Soybeans continued to plunge lower overnight giving up nearly 20 cents a bushel on new-crop November. Corn and wheat drifted lower as well.
Weather models continue to show a wet and cooling trend from the recent heat wave. Temperatures should return to seasonal norms by early next week and even dip below normal by late next week.
Yesterday after the close, Argentina’s government bumped up forecasts for the corn and bean crop for the 2015/16 marketing year. They pegged the soybean crop at 58.8 MMT vs 58.0 previously while the corn crop was projected to be 39.8 MMT versus a previous estimate of 37.9 MMT.
Wheat prospects deteriorated sharply in Europe in recent weeks due to worse than expected damage from heavy spring rain, prompting analysts to slash crop estimates with French output seen at its lowest in 13 years. Consultancy ODA Groupe expects the 2016 crop in the largest EU wheat producer and exporter to be less than 30 million tonnes, down from 32 million pegged last week and 35 million estimated on July 6. If realized, that would be the lowest French wheat harvest since 2003 and is far below the record 2015 crop of nearly 41 million tonnes.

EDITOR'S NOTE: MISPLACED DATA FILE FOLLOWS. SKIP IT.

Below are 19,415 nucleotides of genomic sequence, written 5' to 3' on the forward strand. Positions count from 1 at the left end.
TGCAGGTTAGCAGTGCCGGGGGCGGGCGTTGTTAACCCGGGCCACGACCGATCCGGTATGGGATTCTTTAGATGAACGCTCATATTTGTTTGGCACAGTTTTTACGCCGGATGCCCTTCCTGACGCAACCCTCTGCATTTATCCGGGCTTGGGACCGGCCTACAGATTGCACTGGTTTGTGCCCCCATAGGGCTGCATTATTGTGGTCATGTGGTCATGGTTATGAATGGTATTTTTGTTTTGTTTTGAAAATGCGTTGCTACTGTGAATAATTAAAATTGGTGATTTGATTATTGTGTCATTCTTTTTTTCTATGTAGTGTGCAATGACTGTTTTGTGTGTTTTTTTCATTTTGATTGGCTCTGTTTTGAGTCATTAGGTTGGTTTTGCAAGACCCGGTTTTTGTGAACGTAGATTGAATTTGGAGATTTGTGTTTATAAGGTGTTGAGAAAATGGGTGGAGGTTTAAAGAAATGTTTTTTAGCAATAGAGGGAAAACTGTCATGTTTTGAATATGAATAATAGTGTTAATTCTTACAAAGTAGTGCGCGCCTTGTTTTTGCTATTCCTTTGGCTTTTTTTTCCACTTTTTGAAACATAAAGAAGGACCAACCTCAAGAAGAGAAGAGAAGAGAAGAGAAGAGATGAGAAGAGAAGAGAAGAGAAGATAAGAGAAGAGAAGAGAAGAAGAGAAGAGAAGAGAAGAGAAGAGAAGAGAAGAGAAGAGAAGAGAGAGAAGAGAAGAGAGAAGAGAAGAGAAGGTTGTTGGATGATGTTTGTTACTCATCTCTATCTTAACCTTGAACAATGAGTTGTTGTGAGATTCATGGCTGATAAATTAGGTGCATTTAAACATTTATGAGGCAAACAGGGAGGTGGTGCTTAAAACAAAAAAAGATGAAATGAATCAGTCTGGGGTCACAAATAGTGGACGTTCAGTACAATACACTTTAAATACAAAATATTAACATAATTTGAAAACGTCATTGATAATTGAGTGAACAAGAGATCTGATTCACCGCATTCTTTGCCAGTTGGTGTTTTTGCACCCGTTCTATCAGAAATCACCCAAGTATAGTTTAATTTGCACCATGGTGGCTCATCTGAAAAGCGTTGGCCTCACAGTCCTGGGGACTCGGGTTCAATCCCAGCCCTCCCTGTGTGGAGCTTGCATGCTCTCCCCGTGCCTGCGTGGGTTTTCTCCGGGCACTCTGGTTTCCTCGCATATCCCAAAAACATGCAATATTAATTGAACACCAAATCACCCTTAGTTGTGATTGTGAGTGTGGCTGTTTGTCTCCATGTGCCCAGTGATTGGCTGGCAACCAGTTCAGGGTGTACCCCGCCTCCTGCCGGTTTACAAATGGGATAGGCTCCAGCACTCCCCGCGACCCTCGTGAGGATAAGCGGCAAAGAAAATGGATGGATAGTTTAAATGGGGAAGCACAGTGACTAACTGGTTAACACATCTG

Crude futures were on track for weekly losses on Friday as investors reassessed U.S. data on oil stocks and excesses in oil products in Europe and Asia. While many expect global oversupply of oil to ease in the near term, huge amounts of crude remain in vessels at sea and storage tanks on land as the rebalancing takes longer than some had anticipated. While U.S. production has been falling, crude inventories are at 519.5 million barrels, historically high for this time of year according to EIA.
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